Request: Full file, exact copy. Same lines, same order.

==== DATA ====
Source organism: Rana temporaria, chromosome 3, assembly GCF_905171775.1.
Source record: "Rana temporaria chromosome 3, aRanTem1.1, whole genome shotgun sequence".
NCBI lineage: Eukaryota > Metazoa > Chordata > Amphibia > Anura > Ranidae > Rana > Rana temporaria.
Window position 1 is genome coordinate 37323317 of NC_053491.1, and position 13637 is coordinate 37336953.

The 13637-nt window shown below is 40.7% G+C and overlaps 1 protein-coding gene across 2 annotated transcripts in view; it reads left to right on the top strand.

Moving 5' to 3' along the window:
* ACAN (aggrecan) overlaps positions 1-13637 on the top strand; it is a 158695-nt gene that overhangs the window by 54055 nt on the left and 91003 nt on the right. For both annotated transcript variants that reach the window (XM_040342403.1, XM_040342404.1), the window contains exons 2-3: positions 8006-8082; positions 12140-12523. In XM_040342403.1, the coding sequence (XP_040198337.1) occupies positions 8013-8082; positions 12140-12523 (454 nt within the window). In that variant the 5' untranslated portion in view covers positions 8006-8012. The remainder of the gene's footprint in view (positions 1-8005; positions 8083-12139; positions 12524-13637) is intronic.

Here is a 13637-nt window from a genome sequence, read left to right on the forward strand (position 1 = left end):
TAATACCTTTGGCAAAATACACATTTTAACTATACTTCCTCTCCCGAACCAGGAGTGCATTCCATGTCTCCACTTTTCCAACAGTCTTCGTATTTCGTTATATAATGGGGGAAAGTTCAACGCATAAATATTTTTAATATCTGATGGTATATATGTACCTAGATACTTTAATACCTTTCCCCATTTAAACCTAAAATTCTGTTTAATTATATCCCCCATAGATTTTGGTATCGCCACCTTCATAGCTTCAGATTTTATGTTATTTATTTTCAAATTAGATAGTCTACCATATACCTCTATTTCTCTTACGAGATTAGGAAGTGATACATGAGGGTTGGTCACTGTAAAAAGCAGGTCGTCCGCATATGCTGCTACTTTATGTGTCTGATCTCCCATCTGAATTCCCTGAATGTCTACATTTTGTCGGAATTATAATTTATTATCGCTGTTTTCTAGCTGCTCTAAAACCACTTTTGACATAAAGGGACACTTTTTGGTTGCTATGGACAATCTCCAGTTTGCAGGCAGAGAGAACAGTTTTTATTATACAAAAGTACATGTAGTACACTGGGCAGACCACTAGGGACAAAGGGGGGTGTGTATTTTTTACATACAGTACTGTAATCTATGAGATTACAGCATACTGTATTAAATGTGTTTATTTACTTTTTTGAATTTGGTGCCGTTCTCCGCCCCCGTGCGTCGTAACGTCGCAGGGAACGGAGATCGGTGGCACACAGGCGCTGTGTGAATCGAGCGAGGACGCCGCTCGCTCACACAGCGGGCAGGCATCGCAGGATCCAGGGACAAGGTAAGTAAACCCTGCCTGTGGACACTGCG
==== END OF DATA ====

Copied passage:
Source organism: Rana temporaria, chromosome 3, assembly GCF_905171775.1.
Source record: "Rana temporaria chromosome 3, aRanTem1.1, whole genome shotgun sequence".
NCBI lineage: Eukaryota > Metazoa > Chordata > Amphibia > Anura > Ranidae > Rana > Rana temporaria.
Window position 1 is genome coordinate 37323317 of NC_053491.1, and position 13637 is coordinate 37336953.

The 13637-nt window shown below is 40.7% G+C and overlaps 1 protein-coding gene across 2 annotated transcripts in view; it reads left to right on the top strand.

Moving 5' to 3' along the window:
* ACAN (aggrecan) overlaps positions 1-13637 on the top strand; it is a 158695-nt gene that overhangs the window by 54055 nt on the left and 91003 nt on the right. For both annotated transcript variants that reach the window (XM_040342403.1, XM_040342404.1), the window contains exons 2-3: positions 8006-8082; positions 12140-12523. In XM_040342403.1, the coding sequence (XP_040198337.1) occupies positions 8013-8082; positions 12140-12523 (454 nt within the window). In that variant the 5' untranslated portion in view covers positions 8006-8012. The remainder of the gene's footprint in view (positions 1-8005; positions 8083-12139; positions 12524-13637) is intronic.

Here is a 13637-nt window from a genome sequence, read left to right on the forward strand (position 1 = left end):
TAATACCTTTGGCAAAATACACATTTTAACTATACTTCCTCTCCCGAACCAGGAGTGCATTCCATGTCTCCACTTTTCCAACAGTCTTCGTATTTCGTTATATAATGGGGGAAAGTTCAACGCATAAATATTTTTAATATCTGATGGTATATATGTACCTAGATACTTTAATACCTTTCCCCATTTAAACCTAAAATTCTGTTTAATTATATCCCCCATAGATTTTGGTATCGCCACCTTCATAGCTTCAGATTTTATGTTATTTATTTTCAAATTAGATAGTCTACCATATACCTCTATTTCTCTTACGAGATTAGGAAGTGATACATGAGGGTTGGTCACTGTAAAAAGCAGGTCGTCCGCATATGCTGCTACTTTATGTGTCTGATCTCCCATCTGAATTCCCTGAATGTCTACATTTTGTCGGAATTATAATTTATTATCGCTGTTTTCTAGCTGCTCTAAAACCACTTTTGACATAAAGGGACACTTTTTGGTTGCTATGGACAATCTCCAGTTTGCAGGCAGAGAGAACAGTTTTTATTATACAAAAGTACATGTAGTACACTGGGCAGACCACTAGGGACAAAGGGGGGTGTGTATTTTTTACATACAGTACTGTAATCTATGAGATTACAGCATACTGTATTAAATGTGTTTATTTACTTTTTTGAATTTGGTGCCGTTCTCCGCCCCCGTGCGTCGTAACGTCGCAGGGAACGGAGATCGGTGGCACACAGGCGCTGTGTGAATCGAGCGAGGACGCCGCTCGCTCACACAGCGGGCAGGCATCGCAGGATCCAGGGACAAGGTAAGTAAACCCTGCCTGTGGACACTGCG